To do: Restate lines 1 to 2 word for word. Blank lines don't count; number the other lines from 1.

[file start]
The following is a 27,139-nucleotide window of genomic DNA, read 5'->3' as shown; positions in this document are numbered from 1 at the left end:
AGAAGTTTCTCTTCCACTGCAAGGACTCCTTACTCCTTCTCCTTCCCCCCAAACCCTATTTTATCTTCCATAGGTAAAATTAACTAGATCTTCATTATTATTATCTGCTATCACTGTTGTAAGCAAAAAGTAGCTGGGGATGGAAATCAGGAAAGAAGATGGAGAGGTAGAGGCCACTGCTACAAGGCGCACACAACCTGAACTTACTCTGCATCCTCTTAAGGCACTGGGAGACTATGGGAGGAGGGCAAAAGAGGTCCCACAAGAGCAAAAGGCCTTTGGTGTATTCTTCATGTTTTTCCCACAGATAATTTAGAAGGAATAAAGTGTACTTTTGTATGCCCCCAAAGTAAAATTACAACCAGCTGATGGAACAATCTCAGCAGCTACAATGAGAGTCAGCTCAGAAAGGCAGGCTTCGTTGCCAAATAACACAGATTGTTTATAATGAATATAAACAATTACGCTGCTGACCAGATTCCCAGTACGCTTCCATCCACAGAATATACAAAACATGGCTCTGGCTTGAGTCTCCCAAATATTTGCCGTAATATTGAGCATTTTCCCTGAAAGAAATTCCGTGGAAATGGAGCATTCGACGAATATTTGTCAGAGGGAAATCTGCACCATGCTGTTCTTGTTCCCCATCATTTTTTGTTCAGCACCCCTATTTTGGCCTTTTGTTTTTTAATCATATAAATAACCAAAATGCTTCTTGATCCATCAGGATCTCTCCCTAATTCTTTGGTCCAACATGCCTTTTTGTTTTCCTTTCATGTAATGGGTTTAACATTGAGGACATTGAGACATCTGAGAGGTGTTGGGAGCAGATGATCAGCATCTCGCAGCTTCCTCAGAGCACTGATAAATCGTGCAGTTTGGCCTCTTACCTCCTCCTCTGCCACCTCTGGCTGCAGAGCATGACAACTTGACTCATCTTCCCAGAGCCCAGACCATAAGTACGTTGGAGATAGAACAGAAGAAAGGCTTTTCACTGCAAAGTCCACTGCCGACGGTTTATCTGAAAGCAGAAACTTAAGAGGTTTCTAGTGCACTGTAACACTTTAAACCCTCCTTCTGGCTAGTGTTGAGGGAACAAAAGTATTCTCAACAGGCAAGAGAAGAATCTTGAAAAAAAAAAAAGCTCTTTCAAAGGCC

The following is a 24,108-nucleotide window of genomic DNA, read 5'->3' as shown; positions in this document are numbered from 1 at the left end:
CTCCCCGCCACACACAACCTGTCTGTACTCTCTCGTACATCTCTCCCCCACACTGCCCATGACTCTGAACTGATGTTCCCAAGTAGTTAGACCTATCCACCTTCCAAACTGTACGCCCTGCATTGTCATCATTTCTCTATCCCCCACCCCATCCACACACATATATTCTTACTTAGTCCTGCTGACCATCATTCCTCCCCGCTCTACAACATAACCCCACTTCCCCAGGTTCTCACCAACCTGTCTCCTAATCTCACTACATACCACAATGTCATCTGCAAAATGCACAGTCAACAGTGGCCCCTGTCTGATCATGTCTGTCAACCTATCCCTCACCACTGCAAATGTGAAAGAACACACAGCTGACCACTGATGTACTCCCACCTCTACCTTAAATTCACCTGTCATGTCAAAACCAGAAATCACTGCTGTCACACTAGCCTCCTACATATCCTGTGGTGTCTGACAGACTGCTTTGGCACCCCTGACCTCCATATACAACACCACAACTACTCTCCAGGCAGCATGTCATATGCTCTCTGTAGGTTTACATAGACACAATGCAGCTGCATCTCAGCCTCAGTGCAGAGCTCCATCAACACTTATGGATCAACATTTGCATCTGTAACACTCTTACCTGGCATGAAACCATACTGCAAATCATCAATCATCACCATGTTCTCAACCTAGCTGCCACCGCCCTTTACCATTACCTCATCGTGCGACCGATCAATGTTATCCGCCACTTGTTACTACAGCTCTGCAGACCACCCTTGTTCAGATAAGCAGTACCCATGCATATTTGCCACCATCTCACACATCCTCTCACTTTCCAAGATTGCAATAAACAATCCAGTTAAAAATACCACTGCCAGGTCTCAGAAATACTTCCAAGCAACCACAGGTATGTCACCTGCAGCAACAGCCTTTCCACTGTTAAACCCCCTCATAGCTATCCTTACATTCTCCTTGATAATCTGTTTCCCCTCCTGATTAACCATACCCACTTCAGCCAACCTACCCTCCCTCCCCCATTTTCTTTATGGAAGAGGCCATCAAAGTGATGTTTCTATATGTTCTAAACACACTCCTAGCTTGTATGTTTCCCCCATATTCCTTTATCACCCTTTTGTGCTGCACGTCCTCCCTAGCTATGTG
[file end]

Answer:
The following is a 27,139-nucleotide window of genomic DNA, read 5'->3' as shown; positions in this document are numbered from 1 at the left end:
AGAAGTTTCTCTTCCACTGCAAGGACTCCTTACTCCTTCTCCTTCCCCCCAAACCCTATTTTATCTTCCATAGGTAAAATTAACTAGATCTTCATTATTATTATCTGCTATCACTGTTGTAAGCAAAAAGTAGCTGGGGATGGAAATCAGGAAAGAAGATGGAGAGGTAGAGGCCACTGCTACAAGGCGCACACAACCTGAACTTACTCTGCATCCTCTTAAGGCACTGGGAGACTATGGGAGGAGGGCAAAAGAGGTCCCACAAGAGCAAAAGGCCTTTGGTGTATTCTTCATGTTTTTCCCACAGATAATTTAGAAGGAATAAAGTGTACTTTTGTATGCCCCCAAAGTAAAATTACAACCAGCTGATGGAACAATCTCAGCAGCTACAATGAGAGTCAGCTCAGAAAGGCAGGCTTCGTTGCCAAATAACACAGATTGTTTATAATGAATATAAACAATTACGCTGCTGACCAGATTCCCAGTACGCTTCCATCCACAGAATATACAAAACATGGCTCTGGCTTGAGTCTCCCAAATATTTGCCGTAATATTGAGCATTTTCCCTGAAAGAAATTCCGTGGAAATGGAGCATTCGACGAATATTTGTCAGAGGGAAATCTGCACCATGCTGTTCTTGTTCCCCATCATTTTTTGTTCAGCACCCCTATTTTGGCCTTTTGTTTTTTAATCATATAAATAACCAAAATGCTTCTTGATCCATCAGGATCTCTCCCTAATTCTTTGGTCCAACATGCCTTTTTGTTTTCCTTTCATGTAATGGGTTTAACATTGAGGACATTGAGACATCTGAGAGGTGTTGGGAGCAGATGATCAGCATCTCGCAGCTTCCTCAGAGCACTGATAAATCGTGCAGTTTGGCCTCTTACCTCCTCCTCTGCCACCTCTGGCTGCAGAGCATGACAACTTGACTCATCTTCCCAGAGCCCAGACCATAAGTACGTTGGAGATAGAACAGAAGAAAGGCTTTTCACTGCAAAGTCCACTGCCGACGGTTTATCTGAAAGCAGAAACTTAAGAGGTTTCTAGTGCACTGTAACACTTTAAACCCTCCTTCTGGCTAGTGTTGAGGGAACAAAAGTATTCTCAACAGGCAAGAGAAGAATCTTGAAAAAAAAAAAAGCTCTTTCAAAGGCC